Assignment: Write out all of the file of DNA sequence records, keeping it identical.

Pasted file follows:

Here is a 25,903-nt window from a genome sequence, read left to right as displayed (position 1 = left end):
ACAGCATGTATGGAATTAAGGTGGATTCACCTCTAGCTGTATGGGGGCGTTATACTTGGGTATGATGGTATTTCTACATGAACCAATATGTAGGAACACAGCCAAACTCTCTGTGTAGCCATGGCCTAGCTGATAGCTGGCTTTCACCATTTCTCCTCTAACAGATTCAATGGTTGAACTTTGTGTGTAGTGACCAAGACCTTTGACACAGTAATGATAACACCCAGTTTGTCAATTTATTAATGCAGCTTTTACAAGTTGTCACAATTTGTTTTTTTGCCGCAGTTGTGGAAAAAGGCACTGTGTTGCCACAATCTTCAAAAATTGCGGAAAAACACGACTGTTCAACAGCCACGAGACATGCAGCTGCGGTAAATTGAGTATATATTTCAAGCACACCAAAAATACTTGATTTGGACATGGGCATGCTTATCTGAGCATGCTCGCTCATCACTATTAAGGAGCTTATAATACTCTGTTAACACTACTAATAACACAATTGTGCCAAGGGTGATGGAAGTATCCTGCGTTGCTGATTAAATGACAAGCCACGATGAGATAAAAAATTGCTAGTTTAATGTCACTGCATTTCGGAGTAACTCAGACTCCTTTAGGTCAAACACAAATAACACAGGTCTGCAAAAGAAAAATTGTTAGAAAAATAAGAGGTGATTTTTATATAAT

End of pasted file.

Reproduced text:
Here is a 25,903-nt window from a genome sequence, read left to right as displayed (position 1 = left end):
ACAGCATGTATGGAATTAAGGTGGATTCACCTCTAGCTGTATGGGGGCGTTATACTTGGGTATGATGGTATTTCTACATGAACCAATATGTAGGAACACAGCCAAACTCTCTGTGTAGCCATGGCCTAGCTGATAGCTGGCTTTCACCATTTCTCCTCTAACAGATTCAATGGTTGAACTTTGTGTGTAGTGACCAAGACCTTTGACACAGTAATGATAACACCCAGTTTGTCAATTTATTAATGCAGCTTTTACAAGTTGTCACAATTTGTTTTTTTGCCGCAGTTGTGGAAAAAGGCACTGTGTTGCCACAATCTTCAAAAATTGCGGAAAAACACGACTGTTCAACAGCCACGAGACATGCAGCTGCGGTAAATTGAGTATATATTTCAAGCACACCAAAAATACTTGATTTGGACATGGGCATGCTTATCTGAGCATGCTCGCTCATCACTATTAAGGAGCTTATAATACTCTGTTAACACTACTAATAACACAATTGTGCCAAGGGTGATGGAAGTATCCTGCGTTGCTGATTAAATGACAAGCCACGATGAGATAAAAAATTGCTAGTTTAATGTCACTGCATTTCGGAGTAACTCAGACTCCTTTAGGTCAAACACAAATAACACAGGTCTGCAAAAGAAAAATTGTTAGAAAAATAAGAGGTGATTTTTATATAAT